The final split session of the day, I attended Frank Yoo‘s talk on Career Growth through Deliberate Discomfort. My other choice was Clemente Miller‘s Motivational UX: The Art & Science of Digital – and Human – Behavior. Frank’s talk interested me because I’m always looking for ways to grow, and sometimes we need a little external motivation to remind us that it’s OK to be uncomfortable.

Frank quoted Jenn Chen as saying “When you’re frustrated or scared it’s just your body telling you to grow,” and that summarized the point of Frank’s talk quite well. We have to be willing to feel like fish out of water when we first start a new experience, and use that feeling to learn. “Sometimes you have to crack the door open just enough to see the opportunity you will actually want.”

We have to embrace our inner imposter and admit we may not be good at something in order to learn the skills to be great at it. “Getting up to production speed allows you to become more creative, so you can grow from tactical to strategic work.”

And we have to embrace the fact that change is always coming, both externally and internally, so sometimes we’re going to grow out of the space we’re in. “Being a veteran in your own discomfort means you’re prepared.”

Bear Grylls - Sun's going down, better drink my own piss
Bear Grylls is a veteran at discomfort

The day ended with Albert Poon‘s keynote, Everything I know about Managing Designers I’ve Learned From Coaching Youth Sports. “If you have a vision to do something big with design, you will have to lead a team,” he explained. Learning how to lead is tough, even for experienced designers that have been facilitating meetings and running projects for years. Albert’s been leading for long enough to know how poorly his first management experience went, and how learning to coach youth sports (specifically his son’s baseball team) was a great boon to his skills.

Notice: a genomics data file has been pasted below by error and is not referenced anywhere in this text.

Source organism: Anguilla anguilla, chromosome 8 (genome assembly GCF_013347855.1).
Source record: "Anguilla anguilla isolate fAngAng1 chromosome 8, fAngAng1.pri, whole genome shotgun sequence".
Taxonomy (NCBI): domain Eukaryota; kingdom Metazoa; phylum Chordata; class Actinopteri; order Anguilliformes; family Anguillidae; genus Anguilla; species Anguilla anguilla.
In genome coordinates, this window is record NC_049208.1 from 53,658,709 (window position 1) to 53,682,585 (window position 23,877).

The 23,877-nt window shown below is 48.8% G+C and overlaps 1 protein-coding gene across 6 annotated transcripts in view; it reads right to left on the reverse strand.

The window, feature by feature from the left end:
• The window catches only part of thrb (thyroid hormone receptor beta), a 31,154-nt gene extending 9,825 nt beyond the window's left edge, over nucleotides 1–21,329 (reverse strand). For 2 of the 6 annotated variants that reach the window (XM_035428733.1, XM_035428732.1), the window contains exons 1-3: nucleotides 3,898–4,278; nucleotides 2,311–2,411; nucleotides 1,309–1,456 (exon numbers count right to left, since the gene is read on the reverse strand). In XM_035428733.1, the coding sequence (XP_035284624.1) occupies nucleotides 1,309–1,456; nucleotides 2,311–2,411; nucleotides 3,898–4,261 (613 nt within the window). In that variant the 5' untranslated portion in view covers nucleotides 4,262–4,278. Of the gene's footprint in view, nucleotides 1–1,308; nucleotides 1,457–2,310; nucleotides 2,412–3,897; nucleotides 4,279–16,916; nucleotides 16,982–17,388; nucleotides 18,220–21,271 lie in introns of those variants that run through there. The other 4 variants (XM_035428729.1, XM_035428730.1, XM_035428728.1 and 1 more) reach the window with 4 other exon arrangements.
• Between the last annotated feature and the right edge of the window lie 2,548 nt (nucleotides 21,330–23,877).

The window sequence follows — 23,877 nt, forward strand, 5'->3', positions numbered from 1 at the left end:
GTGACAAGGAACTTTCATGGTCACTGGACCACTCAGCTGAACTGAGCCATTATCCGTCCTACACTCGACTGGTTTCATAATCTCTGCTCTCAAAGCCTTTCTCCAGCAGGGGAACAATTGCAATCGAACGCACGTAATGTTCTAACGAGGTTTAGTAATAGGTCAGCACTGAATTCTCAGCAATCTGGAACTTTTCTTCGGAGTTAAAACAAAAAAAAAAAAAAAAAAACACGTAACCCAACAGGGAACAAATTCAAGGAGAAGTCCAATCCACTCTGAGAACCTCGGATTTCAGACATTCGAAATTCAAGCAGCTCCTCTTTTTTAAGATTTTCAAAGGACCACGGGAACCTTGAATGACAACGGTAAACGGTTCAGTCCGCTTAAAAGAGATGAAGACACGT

“Leaders are completely responsible, and you have no control. You’re never the one up to bat, and you’re never the one in the field.” You can’t do everyone’s job. “Any success is theirs, and any failure is yours.” As a manager, your job is to build and nurture a team so they can do great design. His keynote was structured around ten tips for becoming a better manager (one for each inning, including going to extras).

Albert Poon's 10 tips for management
Albert Poon’s 10 tips for management

Albert’s talk was the perfect high note to end the conference on, because it wrapped together so many of the themes that we’d heard throughout the day about empathy, quality, bringing people together, and being willing to grow. “Mostly it’s listening, learning, trying, failing, and adapting.”

I felt a little bad for the folks who weren’t laughing at the baseball references – there were some pretty funny ones — but the Phillies have been pretty bad for more than half a decade so I guess we fans are in a decline again.

The quality location, compelling topics, and excellent speaker presentations were three great reasons to attend ForgeConf. The super-comfy tee and water bottle that came in our swag bags were also perks that, while they wouldn’t compel me to attend a bad conference, were icing on the cake of an excellent one. But there’s one more reason to attend ForgeConf that not every conference can match, and that’s the time that the organizers clearly put into designing the conference itself.
For example, the speakers weren’t just excellent at their craft, they were clearly chosen to represent the diversity of UX as an industry. The speaker list is almost evenly split between men and women and included a larger-than-normal-conferences number of racial or ethnic minorities. It was important to me to hear the hard-working women I know are in our industry represented by the speakers, and I’m sure it was just as important to other attendees to see people who represent them get a chance to speak.

Especially appealing was Tom Wlodkowski’s attendance as a speaker, because while awareness of accessibility is on the rise, it’s still rare to see UX folks with noticeable disabilities attending our conferences, much less speaking. Hearing about the issues Tom faces in his own voice — and the changes that he’s bringing about on behalf of all users — was as meaningful as the presentation he gave.